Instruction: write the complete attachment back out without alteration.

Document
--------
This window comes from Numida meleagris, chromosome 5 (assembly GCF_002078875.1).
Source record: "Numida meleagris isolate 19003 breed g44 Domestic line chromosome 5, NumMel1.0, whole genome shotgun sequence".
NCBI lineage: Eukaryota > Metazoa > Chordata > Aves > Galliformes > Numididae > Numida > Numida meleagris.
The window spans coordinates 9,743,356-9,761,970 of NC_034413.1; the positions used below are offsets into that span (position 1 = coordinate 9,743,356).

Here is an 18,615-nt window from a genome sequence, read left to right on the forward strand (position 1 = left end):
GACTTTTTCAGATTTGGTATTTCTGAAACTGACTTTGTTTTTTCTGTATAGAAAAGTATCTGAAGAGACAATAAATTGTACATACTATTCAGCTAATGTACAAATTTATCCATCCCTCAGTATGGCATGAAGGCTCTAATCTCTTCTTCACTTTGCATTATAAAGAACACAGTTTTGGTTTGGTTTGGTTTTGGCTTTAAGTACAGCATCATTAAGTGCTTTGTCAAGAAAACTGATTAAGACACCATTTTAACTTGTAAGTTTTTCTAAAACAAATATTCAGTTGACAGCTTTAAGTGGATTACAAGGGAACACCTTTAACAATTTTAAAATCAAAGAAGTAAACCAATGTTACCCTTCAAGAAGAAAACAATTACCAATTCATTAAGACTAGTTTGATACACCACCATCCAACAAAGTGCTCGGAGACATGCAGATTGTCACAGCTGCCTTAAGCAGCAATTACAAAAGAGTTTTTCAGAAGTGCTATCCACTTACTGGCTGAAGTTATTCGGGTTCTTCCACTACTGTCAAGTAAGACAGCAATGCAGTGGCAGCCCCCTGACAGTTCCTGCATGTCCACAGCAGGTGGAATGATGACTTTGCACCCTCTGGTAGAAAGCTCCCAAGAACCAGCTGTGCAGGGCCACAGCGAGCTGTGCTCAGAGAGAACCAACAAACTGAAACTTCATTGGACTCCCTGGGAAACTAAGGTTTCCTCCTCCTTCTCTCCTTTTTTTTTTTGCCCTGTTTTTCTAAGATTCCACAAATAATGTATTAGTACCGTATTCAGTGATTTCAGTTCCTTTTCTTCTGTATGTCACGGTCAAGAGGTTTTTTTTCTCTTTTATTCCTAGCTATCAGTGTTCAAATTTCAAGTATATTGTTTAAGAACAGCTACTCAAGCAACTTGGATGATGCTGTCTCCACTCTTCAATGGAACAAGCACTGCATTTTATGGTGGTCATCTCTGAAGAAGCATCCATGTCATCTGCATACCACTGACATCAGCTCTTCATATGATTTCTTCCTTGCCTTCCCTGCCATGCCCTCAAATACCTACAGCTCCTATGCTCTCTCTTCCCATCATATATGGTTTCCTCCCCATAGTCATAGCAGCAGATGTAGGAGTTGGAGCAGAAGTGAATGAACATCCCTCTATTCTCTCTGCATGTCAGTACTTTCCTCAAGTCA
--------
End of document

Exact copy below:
This window comes from Numida meleagris, chromosome 5 (assembly GCF_002078875.1).
Source record: "Numida meleagris isolate 19003 breed g44 Domestic line chromosome 5, NumMel1.0, whole genome shotgun sequence".
NCBI lineage: Eukaryota > Metazoa > Chordata > Aves > Galliformes > Numididae > Numida > Numida meleagris.
The window spans coordinates 9,743,356-9,761,970 of NC_034413.1; the positions used below are offsets into that span (position 1 = coordinate 9,743,356).

Here is an 18,615-nt window from a genome sequence, read left to right on the forward strand (position 1 = left end):
GACTTTTTCAGATTTGGTATTTCTGAAACTGACTTTGTTTTTTCTGTATAGAAAAGTATCTGAAGAGACAATAAATTGTACATACTATTCAGCTAATGTACAAATTTATCCATCCCTCAGTATGGCATGAAGGCTCTAATCTCTTCTTCACTTTGCATTATAAAGAACACAGTTTTGGTTTGGTTTGGTTTTGGCTTTAAGTACAGCATCATTAAGTGCTTTGTCAAGAAAACTGATTAAGACACCATTTTAACTTGTAAGTTTTTCTAAAACAAATATTCAGTTGACAGCTTTAAGTGGATTACAAGGGAACACCTTTAACAATTTTAAAATCAAAGAAGTAAACCAATGTTACCCTTCAAGAAGAAAACAATTACCAATTCATTAAGACTAGTTTGATACACCACCATCCAACAAAGTGCTCGGAGACATGCAGATTGTCACAGCTGCCTTAAGCAGCAATTACAAAAGAGTTTTTCAGAAGTGCTATCCACTTACTGGCTGAAGTTATTCGGGTTCTTCCACTACTGTCAAGTAAGACAGCAATGCAGTGGCAGCCCCCTGACAGTTCCTGCATGTCCACAGCAGGTGGAATGATGACTTTGCACCCTCTGGTAGAAAGCTCCCAAGAACCAGCTGTGCAGGGCCACAGCGAGCTGTGCTCAGAGAGAACCAACAAACTGAAACTTCATTGGACTCCCTGGGAAACTAAGGTTTCCTCCTCCTTCTCTCCTTTTTTTTTTTGCCCTGTTTTTCTAAGATTCCACAAATAATGTATTAGTACCGTATTCAGTGATTTCAGTTCCTTTTCTTCTGTATGTCACGGTCAAGAGGTTTTTTTTCTCTTTTATTCCTAGCTATCAGTGTTCAAATTTCAAGTATATTGTTTAAGAACAGCTACTCAAGCAACTTGGATGATGCTGTCTCCACTCTTCAATGGAACAAGCACTGCATTTTATGGTGGTCATCTCTGAAGAAGCATCCATGTCATCTGCATACCACTGACATCAGCTCTTCATATGATTTCTTCCTTGCCTTCCCTGCCATGCCCTCAAATACCTACAGCTCCTATGCTCTCTCTTCCCATCATATATGGTTTCCTCCCCATAGTCATAGCAGCAGATGTAGGAGTTGGAGCAGAAGTGAATGAACATCCCTCTATTCTCTCTGCATGTCAGTACTTTCCTCAAGTCA